The theatre put on a special production in May 2001 to raise money for Hill Country Family Services, collecting more than $4,000. The theatre also donates tickets to local organizations for fundraising raffles and silent auctions. Back Door Theatre continued its outreach to young people. Some regular-season shows have parts for children. Summer drama camp enrollment increased, and the board planed two sessions for 2003. Many young people have volunteered to build sets, work backstage or at the concession stand.
The theatre's growing reputation and popularity continued to take it outside its playhouse. The players have performed at Fair Oaks Country Club, Tapatio Resort, Guadalupe Valley River Ranch, Dominion Country Club, the old Kendall County Courthouse, the Boerne Area Community Center and along Main Street for the Boerne Merchants Association's annual Dickens on Main festival. With audiences continuing to grow, the Governing Board voted in September 2002 to add two more performances to each show's run. With the theatre's significant growth, the demands increased on board members and other volunteers. In 2002 the board established the theatre's first paid position, a part-time managing director. A benefactor donated part of the first year's salary. Michael Monaco was hired in September to oversee the theatre's day-to-day business operations. In May 2003 Tracy Littlejohn, a former board member, replaced Monaco. In late 2002 the Governing Board again revised the bylaws and agreed to update its strategic plan in early 2003. The board also voted to change the name of Back Door Theatre to Boerne Community Theatre. The group thought the new name better reflected the organization's nature. In the fall of 2003 the theatre established a new group, the Teen Troupe. It consisted of middle-and high-school students advised by Sheldon Boyce, drama teacher at Boerne Middle School North. The teens had responsibility for all aspects of production: directing, casting, locating props, costumes and set pieces, and publicity. The troupe mounted four productions in its first year: Arsenic and Old Lace, The Gift of the Magi, Rehearsal for Murder and Barefoot in the Park.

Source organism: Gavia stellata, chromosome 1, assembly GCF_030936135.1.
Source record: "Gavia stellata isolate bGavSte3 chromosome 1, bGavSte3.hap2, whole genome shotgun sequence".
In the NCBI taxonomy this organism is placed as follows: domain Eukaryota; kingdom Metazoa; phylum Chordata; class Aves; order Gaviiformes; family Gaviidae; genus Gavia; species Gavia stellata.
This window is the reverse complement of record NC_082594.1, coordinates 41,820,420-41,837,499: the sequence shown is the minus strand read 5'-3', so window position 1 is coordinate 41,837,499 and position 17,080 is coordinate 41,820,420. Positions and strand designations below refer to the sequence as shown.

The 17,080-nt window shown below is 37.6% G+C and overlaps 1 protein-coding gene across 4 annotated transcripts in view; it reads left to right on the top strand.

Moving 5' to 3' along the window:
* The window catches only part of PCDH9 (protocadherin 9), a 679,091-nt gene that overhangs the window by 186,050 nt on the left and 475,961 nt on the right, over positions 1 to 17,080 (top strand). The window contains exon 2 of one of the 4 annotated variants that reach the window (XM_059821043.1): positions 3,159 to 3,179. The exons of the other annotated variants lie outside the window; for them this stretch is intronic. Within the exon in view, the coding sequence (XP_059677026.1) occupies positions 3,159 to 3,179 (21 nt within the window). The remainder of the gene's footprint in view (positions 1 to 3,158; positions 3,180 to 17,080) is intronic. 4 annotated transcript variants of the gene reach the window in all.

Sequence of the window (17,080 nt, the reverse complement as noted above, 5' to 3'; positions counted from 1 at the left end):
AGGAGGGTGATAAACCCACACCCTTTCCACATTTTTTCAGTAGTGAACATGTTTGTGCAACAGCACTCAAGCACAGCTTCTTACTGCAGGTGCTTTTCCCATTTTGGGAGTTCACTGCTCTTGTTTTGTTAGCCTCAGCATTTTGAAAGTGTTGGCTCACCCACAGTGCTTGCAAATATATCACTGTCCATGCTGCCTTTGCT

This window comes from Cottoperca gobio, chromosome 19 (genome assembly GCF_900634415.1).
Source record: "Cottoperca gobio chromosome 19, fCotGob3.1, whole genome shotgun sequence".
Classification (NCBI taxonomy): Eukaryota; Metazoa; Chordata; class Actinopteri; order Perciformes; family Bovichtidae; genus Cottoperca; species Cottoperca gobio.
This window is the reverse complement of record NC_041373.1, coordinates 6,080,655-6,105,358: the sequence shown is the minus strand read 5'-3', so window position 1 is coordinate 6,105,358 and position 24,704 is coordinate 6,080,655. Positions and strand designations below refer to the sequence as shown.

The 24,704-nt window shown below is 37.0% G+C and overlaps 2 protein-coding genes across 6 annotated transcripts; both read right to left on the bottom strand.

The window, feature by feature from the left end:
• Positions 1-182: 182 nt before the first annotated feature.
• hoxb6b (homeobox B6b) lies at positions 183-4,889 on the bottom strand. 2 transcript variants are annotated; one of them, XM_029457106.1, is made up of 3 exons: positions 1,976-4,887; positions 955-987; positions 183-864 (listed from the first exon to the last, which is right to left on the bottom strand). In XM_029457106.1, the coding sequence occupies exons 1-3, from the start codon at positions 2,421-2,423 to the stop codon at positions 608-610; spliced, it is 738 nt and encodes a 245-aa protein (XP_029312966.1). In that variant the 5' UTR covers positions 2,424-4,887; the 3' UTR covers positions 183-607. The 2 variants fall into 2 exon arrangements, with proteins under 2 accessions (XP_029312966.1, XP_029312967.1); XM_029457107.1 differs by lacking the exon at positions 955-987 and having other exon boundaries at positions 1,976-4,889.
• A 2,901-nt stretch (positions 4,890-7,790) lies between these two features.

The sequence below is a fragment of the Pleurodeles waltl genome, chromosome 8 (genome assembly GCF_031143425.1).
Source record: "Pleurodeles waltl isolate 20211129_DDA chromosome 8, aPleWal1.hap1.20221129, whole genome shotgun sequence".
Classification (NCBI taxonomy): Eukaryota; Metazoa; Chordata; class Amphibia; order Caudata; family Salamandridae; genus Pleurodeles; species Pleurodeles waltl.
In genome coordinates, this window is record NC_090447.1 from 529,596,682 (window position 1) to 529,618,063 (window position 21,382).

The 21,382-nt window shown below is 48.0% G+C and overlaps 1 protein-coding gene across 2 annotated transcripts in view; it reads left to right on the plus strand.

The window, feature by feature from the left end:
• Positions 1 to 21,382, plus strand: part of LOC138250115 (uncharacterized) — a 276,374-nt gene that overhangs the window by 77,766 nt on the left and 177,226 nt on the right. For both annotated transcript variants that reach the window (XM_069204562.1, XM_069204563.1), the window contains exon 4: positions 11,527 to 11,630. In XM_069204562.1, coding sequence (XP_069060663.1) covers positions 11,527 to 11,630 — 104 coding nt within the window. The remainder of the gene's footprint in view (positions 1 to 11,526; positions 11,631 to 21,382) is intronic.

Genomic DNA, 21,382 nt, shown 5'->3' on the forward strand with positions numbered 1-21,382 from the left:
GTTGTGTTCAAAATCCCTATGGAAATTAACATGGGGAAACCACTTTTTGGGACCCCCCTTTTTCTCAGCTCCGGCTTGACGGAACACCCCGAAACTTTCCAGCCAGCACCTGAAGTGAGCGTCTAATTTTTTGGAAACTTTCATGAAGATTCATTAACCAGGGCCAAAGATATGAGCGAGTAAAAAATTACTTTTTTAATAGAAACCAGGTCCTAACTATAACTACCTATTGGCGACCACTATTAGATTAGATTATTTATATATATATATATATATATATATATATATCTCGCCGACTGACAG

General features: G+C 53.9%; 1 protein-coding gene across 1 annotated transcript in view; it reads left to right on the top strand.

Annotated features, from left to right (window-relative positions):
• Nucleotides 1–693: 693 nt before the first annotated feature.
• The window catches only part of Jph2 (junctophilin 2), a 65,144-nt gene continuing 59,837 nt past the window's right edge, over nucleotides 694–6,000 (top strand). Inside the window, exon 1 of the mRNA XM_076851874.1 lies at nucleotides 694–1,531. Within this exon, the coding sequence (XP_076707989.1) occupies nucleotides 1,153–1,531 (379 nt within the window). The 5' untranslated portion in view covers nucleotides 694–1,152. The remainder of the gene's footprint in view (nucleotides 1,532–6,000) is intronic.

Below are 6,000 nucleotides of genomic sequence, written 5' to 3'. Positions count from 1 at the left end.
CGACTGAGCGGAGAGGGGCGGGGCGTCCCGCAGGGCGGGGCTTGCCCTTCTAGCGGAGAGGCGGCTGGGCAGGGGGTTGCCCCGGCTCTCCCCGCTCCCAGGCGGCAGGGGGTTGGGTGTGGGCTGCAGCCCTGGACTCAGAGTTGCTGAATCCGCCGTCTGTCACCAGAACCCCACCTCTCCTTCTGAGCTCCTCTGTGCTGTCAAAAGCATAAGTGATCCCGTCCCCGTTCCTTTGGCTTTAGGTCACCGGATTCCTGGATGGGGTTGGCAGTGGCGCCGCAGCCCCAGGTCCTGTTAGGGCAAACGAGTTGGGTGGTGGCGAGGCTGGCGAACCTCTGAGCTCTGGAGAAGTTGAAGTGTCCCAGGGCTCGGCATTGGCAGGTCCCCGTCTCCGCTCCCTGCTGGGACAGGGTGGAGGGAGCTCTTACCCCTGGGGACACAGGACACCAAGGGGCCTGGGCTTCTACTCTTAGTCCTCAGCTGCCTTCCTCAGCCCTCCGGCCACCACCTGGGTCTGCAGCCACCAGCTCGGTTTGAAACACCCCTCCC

In 2003 the board renamed the managing director position to business manager and converted it to a nonpaying position. The theatre's 2004 drama camp took place at the First Presbyterian Church. The board updated its strategic plan in November 2004. Construction of a new facility remained a priority. Improvement of the theatre's volunteer program also became a goal.
In early 2005 the board named former board member Patty Loftis to the unpaid position of artistic director. Later in the year she replaced Tracy Littlejohn as business manager. The board combined the artistic director and business manager positions under the title executive director and again funded the position, with Patty Loftis in place.
In November 2005 the theatre's governing board learned that a larger facility, the Oneighty Club on Blanco Road, was for sale. The board received permission from Mike Loftis to sell the 2.6 acre property he had donated and use the proceeds as down payment on the new property. The board renewed the capital campaign with President Carol Bidus as chairman. The campaign received donations from the Kronkosky Foundation, the Meadows Foundation and other significant sources. The theatre "sold" new chairs for $1,000 donations. The theatre used those funds to renovate the facility in 2006 and 2007. BCT moved from the North Main Street space to the new theatre at 907 E. Blanco Road in March 2007. The first season production in the renovated playhouse was Light in the Tunnel. The larger facility enabled the theatre to expand its offerings in its 2007-2008 season. In addition to five season productions and the traditional holiday offering of A Christmas Carol, the schedule included two Teen Troupe productions, a spring special and three sessions of its drama camp. One of the camp sessions took place at the Geneva School in Boerne.
The theatre's increased business necessitated the creation of a second part-time paid position, box office manager. Board member Patricia Hausman was hired.The Teen Troupe's resurgence took place under the leadership of Hausman, a former drama teacher. She reorganized the group, which grew to more than 30 middle- and high-school students. In addition to producing two one-weekend shows in the 2007-2008 season, the teens performed at Cibolo Nature Center and several other locations. In 2009 the teens for the first time attended the Texas Nonprofit Theatres youth conference. They attended again in 2010. In 2009 Hausman was designated BCT youth director. In that capacity she oversaw the drama camp as well as the Teen Troupe.
The theatre had a fundraising Mardi Gras gala in February 2008 at the Boerne Vistro. The event included dinner, silent and live auctions and entertainment by the BCT Singers. The event was successful and became an annual tradition and a significant fundraiser.